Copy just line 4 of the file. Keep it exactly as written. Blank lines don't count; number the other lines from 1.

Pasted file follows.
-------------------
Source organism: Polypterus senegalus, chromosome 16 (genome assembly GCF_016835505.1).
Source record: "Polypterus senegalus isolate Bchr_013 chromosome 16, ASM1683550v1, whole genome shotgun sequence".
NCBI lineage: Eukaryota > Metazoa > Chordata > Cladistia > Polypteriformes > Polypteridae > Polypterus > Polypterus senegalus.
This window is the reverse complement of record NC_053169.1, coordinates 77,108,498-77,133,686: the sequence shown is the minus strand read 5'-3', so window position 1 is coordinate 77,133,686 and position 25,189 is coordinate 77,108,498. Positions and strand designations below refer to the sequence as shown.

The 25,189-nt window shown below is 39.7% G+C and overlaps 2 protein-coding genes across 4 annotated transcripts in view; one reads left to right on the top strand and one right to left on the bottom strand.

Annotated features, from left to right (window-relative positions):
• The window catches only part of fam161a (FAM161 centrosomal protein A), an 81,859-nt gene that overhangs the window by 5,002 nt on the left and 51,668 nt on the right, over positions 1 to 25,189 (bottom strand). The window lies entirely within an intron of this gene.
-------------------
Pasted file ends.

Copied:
This window is the reverse complement of record NC_053169.1, coordinates 77,108,498-77,133,686: the sequence shown is the minus strand read 5'-3', so window position 1 is coordinate 77,133,686 and position 25,189 is coordinate 77,108,498. Positions and strand designations below refer to the sequence as shown.